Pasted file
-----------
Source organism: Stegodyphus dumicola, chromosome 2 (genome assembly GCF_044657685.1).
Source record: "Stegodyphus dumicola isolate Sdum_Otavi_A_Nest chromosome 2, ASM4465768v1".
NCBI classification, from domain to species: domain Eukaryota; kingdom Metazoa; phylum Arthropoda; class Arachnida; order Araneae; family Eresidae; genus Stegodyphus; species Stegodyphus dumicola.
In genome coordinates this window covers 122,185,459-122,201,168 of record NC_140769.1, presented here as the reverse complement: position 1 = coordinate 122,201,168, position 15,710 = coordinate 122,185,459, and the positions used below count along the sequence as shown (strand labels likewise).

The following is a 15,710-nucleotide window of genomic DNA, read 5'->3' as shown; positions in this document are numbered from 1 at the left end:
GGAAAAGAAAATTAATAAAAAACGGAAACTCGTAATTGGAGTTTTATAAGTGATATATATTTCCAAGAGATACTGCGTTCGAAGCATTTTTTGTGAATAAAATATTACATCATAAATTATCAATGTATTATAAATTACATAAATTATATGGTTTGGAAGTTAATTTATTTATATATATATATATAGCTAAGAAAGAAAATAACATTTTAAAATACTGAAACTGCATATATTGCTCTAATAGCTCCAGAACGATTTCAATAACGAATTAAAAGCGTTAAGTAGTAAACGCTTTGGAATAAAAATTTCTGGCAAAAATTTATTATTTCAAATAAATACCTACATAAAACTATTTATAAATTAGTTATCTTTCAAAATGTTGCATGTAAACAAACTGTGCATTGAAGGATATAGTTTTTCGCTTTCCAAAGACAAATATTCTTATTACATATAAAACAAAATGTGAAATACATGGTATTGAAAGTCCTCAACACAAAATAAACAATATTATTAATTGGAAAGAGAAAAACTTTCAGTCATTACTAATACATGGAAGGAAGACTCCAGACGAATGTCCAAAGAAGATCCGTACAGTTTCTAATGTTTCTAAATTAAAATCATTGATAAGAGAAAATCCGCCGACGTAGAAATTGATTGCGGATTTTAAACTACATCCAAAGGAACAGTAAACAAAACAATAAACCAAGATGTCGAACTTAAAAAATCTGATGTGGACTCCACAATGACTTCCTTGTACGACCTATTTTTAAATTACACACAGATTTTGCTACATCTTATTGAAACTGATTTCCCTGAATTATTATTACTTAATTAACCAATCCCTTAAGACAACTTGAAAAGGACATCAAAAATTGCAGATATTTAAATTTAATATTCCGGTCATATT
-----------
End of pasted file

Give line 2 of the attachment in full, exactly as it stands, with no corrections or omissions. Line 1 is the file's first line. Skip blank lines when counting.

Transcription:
Source record: "Stegodyphus dumicola isolate Sdum_Otavi_A_Nest chromosome 2, ASM4465768v1".